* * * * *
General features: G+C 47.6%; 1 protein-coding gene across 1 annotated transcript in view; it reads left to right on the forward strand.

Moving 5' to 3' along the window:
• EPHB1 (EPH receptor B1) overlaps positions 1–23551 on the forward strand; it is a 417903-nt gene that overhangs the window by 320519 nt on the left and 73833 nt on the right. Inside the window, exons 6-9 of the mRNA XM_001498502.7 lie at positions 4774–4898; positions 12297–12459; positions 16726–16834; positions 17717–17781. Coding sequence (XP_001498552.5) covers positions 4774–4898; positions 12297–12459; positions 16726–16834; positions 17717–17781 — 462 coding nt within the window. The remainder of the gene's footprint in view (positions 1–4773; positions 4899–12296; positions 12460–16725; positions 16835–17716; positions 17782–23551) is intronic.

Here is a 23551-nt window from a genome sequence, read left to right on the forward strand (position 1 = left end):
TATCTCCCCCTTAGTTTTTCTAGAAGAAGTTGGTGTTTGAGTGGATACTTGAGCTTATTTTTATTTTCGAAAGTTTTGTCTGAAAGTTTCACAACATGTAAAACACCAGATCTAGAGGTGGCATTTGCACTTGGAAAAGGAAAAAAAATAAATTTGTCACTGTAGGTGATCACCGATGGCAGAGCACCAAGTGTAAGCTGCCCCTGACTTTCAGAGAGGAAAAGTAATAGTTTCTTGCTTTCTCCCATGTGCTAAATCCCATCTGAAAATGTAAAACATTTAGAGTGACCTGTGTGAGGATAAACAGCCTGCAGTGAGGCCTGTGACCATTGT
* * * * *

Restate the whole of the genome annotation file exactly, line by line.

General features: G+C 47.6%; 1 protein-coding gene across 1 annotated transcript in view; it reads left to right on the forward strand.

Moving 5' to 3' along the window:
• EPHB1 (EPH receptor B1) overlaps positions 1–23551 on the forward strand; it is a 417903-nt gene that overhangs the window by 320519 nt on the left and 73833 nt on the right. Inside the window, exons 6-9 of the mRNA XM_001498502.7 lie at positions 4774–4898; positions 12297–12459; positions 16726–16834; positions 17717–17781. Coding sequence (XP_001498552.5) covers positions 4774–4898; positions 12297–12459; positions 16726–16834; positions 17717–17781 — 462 coding nt within the window. The remainder of the gene's footprint in view (positions 1–4773; positions 4899–12296; positions 12460–16725; positions 16835–17716; positions 17782–23551) is intronic.

Here is a 23551-nt window from a genome sequence, read left to right on the forward strand (position 1 = left end):
TATCTCCCCCTTAGTTTTTCTAGAAGAAGTTGGTGTTTGAGTGGATACTTGAGCTTATTTTTATTTTCGAAAGTTTTGTCTGAAAGTTTCACAACATGTAAAACACCAGATCTAGAGGTGGCATTTGCACTTGGAAAAGGAAAAAAAATAAATTTGTCACTGTAGGTGATCACCGATGGCAGAGCACCAAGTGTAAGCTGCCCCTGACTTTCAGAGAGGAAAAGTAATAGTTTCTTGCTTTCTCCCATGTGCTAAATCCCATCTGAAAATGTAAAACATTTAGAGTGACCTGTGTGAGGATAAACAGCCTGCAGTGAGGCCTGTGACCATTGT